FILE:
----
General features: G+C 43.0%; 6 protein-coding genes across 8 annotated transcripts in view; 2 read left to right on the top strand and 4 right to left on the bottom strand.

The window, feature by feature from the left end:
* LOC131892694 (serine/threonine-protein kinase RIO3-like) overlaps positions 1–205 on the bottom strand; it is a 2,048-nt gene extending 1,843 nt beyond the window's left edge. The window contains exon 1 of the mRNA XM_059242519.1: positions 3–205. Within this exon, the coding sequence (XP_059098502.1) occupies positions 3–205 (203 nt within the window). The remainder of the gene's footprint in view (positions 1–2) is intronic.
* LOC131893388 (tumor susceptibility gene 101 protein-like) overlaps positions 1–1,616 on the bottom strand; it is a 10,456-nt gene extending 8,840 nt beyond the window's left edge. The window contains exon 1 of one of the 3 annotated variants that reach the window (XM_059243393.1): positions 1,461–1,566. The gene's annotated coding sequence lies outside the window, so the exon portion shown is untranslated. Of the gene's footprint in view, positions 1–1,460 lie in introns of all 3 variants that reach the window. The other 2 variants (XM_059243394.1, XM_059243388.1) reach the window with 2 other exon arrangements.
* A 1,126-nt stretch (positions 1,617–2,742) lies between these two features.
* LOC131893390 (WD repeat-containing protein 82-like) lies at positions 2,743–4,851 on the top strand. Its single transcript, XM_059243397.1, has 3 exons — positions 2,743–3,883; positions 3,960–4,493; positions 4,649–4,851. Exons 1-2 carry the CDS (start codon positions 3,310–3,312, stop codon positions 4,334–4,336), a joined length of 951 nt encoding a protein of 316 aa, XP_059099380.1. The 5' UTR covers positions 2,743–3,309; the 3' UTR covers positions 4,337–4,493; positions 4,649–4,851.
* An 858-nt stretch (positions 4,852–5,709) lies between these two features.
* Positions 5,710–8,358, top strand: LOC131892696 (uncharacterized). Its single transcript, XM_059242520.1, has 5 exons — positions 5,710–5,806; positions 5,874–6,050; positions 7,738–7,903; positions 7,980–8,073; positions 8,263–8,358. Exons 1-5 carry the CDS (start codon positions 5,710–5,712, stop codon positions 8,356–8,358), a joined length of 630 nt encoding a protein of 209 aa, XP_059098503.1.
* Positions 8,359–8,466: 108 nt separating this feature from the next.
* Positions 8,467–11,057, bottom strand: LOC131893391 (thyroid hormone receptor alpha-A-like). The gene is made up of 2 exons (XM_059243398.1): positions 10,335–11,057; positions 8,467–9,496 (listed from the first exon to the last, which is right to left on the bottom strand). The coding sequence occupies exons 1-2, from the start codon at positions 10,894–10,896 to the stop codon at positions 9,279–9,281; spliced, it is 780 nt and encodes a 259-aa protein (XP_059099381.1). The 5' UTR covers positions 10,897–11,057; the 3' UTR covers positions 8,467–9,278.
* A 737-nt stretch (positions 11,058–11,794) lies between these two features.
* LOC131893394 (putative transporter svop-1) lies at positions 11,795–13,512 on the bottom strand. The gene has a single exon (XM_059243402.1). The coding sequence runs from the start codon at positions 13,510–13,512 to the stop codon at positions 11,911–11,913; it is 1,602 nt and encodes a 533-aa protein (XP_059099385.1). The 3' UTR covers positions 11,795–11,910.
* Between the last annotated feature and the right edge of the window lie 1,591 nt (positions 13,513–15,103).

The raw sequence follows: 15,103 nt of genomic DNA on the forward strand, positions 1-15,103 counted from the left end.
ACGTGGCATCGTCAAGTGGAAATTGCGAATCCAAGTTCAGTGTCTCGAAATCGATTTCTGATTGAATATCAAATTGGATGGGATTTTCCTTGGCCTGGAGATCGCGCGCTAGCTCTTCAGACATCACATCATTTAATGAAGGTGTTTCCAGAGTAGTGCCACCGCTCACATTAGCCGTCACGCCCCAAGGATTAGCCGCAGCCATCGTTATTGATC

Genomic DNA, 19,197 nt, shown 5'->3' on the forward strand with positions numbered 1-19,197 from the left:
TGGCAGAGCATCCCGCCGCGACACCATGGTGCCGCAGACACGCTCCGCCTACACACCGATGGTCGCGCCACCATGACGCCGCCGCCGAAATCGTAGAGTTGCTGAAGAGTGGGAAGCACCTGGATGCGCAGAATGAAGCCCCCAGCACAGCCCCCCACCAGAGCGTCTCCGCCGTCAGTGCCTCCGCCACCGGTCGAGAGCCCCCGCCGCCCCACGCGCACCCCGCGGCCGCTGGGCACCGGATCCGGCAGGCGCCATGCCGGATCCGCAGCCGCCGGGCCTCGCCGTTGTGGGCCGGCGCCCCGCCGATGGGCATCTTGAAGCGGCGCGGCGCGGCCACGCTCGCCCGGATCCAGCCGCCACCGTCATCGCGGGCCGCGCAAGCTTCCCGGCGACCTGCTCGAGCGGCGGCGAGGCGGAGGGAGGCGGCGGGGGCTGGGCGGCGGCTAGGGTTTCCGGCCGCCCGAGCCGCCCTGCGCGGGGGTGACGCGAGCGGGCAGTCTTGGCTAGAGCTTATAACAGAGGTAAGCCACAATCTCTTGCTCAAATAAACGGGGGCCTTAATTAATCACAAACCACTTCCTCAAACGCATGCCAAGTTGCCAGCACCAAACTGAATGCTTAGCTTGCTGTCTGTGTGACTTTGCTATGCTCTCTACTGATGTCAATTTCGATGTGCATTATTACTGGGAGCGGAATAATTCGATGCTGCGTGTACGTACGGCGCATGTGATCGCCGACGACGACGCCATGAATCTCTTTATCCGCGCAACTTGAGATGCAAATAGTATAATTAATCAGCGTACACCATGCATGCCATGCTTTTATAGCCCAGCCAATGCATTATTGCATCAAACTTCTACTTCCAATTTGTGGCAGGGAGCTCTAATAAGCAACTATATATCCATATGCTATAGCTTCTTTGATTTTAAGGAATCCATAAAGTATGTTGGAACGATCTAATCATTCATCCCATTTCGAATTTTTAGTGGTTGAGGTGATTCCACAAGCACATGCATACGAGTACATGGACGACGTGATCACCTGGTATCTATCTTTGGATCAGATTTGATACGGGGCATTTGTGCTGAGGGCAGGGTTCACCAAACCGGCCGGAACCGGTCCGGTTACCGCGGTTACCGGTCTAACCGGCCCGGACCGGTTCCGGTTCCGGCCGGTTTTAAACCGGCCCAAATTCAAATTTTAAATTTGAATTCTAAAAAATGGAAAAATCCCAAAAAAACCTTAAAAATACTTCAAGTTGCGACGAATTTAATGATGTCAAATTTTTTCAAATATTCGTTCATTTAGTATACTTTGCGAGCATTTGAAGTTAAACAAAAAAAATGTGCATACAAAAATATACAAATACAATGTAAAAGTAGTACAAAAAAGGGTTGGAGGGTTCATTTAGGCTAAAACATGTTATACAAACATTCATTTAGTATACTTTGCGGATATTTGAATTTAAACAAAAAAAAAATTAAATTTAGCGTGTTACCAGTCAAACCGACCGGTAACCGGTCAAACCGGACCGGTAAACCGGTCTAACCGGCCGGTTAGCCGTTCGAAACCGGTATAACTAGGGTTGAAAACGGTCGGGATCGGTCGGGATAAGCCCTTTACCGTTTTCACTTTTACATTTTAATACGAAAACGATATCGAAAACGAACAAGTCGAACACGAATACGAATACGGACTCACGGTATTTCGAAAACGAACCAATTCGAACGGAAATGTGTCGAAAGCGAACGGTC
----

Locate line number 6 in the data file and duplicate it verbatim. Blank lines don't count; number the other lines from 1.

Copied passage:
* LOC131893390 (WD repeat-containing protein 82-like) lies at positions 2,743–4,851 on the top strand. Its single transcript, XM_059243397.1, has 3 exons — positions 2,743–3,883; positions 3,960–4,493; positions 4,649–4,851. Exons 1-2 carry the CDS (start codon positions 3,310–3,312, stop codon positions 4,334–4,336), a joined length of 951 nt encoding a protein of 316 aa, XP_059099380.1. The 5' UTR covers positions 2,743–3,309; the 3' UTR covers positions 4,337–4,493; positions 4,649–4,851.